Lankum (under their previous name Lynched) released their well received debut album, Cold Old Fire three years ago. Having been plugging away for some time on the live scene, this record helped establish the band as one of the luminaries of a recent wave of Irish folk. Alongside acts such as Landless, Spook of the Thirteenth Lock, and The Gloaming and individual artists such as Lisa O’Neill and Brigid Mae Power, amongst many others, Lankum represent a new generation of practitioners, deeply aware of and knowledgeable of the folk tradition, yet unafraid to draw from beyond the confines of the genre to create something new.
This spirit of old blended with new is much in evidence on the band’s sophomore release, the nine track Between The Earth And Sky. The record opens with a spine-tingling rendition of an old Traveller ballad collected some years ago from Mary Delaney, ‘What Will We Do When We Have No Money?’ With a powerfully plaintive lead vocal by Radie Peat and subtle backing vox and drone accompaniment, this opener deftly sets out the band’s stall. This is followed by a rollicking rendition of Peader Kearney’s comic anti-recruitment ballad, ‘Sergeant William Bailey’.
A sombrely defiant four part vocal rendition of ‘The Peat Bog Soldiers’ follows, a popular anti-fascist song that has been translated into many languages and is perhaps best known in Ireland from Luke Kelly’s rendition. Written in a Nazi concentration camp, it has a renewed potency in these turbulent times of a resurgent right in Europe and America.
The album’s fourth track, the instrumental ‘Townie Polka’, is a variant of an old Jacobite air, best known as the ‘White Cockade’. Although not without its merit, given its hypnotic, repetitive movement, it is perhaps the least essential cut on the album. ‘Bad Luck To The Rolling Water’ is a charming, bawdy band original in the Dublin music hall tradition rendered here with aplomb, that seems destined to become a mainstay of ballad sessions for years to come.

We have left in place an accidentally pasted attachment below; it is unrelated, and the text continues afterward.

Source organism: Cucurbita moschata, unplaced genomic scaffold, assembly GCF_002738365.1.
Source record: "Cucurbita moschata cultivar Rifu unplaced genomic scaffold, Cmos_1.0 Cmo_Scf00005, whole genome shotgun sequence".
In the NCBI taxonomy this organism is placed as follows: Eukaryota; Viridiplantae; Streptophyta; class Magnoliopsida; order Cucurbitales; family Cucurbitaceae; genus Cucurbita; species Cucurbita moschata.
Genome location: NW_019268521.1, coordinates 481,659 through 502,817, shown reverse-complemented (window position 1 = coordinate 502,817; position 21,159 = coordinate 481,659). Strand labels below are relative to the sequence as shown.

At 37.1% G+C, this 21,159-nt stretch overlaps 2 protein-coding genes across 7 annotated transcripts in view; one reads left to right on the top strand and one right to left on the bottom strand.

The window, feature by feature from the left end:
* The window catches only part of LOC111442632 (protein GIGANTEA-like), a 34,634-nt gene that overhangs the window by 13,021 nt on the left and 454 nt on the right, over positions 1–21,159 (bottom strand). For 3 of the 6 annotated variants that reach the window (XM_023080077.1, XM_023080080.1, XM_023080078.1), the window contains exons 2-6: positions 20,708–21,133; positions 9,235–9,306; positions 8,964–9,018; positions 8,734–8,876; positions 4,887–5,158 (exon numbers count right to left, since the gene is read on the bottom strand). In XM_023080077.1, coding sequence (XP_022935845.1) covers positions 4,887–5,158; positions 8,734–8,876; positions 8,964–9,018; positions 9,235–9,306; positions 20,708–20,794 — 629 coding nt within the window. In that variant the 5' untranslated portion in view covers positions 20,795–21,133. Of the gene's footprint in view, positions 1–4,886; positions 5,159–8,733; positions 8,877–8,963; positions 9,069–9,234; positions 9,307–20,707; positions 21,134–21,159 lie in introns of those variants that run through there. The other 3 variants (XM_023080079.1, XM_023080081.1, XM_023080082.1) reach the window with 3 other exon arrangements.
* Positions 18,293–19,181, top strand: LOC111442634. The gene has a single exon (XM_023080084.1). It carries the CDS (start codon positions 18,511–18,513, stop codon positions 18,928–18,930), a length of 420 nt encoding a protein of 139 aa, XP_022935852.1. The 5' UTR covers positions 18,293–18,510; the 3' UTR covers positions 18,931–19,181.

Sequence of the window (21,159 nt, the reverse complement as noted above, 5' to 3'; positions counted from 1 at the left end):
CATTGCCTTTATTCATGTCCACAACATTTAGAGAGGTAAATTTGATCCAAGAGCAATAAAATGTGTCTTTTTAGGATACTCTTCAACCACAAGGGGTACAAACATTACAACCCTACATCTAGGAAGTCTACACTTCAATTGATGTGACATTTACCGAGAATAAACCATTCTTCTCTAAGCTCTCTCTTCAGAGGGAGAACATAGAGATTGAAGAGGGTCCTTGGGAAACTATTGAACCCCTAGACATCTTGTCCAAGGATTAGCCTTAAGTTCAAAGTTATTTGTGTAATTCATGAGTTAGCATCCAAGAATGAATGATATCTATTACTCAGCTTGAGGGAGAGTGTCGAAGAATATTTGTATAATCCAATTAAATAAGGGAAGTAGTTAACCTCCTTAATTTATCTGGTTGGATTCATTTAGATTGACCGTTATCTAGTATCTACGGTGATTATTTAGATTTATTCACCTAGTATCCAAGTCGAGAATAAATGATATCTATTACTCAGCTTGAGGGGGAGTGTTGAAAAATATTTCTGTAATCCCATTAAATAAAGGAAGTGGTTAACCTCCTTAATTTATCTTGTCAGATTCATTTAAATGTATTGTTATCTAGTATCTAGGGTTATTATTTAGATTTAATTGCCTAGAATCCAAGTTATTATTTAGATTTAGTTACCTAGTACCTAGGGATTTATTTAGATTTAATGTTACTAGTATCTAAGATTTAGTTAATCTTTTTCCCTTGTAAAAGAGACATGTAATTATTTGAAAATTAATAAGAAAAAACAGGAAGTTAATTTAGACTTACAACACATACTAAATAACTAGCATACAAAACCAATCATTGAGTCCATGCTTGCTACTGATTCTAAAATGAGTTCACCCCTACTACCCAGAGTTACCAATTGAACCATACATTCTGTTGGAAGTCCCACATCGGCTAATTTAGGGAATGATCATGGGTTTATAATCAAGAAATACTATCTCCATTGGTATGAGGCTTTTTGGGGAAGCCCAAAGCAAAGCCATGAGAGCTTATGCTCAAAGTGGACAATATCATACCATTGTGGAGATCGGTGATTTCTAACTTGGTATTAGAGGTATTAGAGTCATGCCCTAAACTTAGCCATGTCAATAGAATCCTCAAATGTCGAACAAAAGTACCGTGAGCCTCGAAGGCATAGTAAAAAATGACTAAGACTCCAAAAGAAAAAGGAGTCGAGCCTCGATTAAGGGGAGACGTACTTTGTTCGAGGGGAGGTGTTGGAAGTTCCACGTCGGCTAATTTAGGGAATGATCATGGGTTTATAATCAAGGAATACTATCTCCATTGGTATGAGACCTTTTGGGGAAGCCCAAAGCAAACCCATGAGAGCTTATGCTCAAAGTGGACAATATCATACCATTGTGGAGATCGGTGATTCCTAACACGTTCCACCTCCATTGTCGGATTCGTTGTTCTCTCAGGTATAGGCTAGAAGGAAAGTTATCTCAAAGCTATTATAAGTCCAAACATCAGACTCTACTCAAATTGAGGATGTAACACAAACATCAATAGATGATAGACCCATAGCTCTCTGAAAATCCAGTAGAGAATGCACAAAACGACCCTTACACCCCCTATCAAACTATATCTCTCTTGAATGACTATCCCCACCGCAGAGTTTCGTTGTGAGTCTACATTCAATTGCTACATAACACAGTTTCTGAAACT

The two subsequent tracks form the emotional core of the album.‘Déanta In Éireann’, another original composition is an emigrant ballad, epic in scope, sung in the main by Ian Lynch. Across seven minutes the song uses the quandary of the Irish emigrant to address the state of the nation, with a wry humour and more than a dash of bitterness. It recalls the diasporic vignettes that were a mainstay of the Pogues’ and Black 47’s golden years.
Where the people are weak, and the people are spent,
Running in circles ’til their legs they are bent,
Lamenting the price of the petrol and rent,
We are slow to learn in ould Éireann.
This is followed by another hard hitter, the Radie Peat led ‘The Granite Gaze’, which recalls the downcast ire of the previous record’s title track, ‘Cold Old Fire’. The song presents an indictment of modern Ireland, to an increasingly turbulent instrumental backing.
The future’s further day by day, as our fathers turn away and we was clinging to our mother who eats her own
Two more traditional ballads round out the record: The expansive, drone-enveloped ‘The Turkish Reveille’, a variant on a whaling song known by a plethora of titles, clocks in at 12 minutes and is the album’s most epic moment. It’s followed by the murder ballad, ‘Willow Garden’. Both of these again highlight the band’s vocal power and ability to breathe new life into old songs.
Between The Earth And Sky is a set of songs that offers much to those new to the world of folk as well as to those already familiar with much of the material presented. Having long ago proved themselves fine live performers, this record helps solidify their status as serious, determined recording artists. CJ McCanney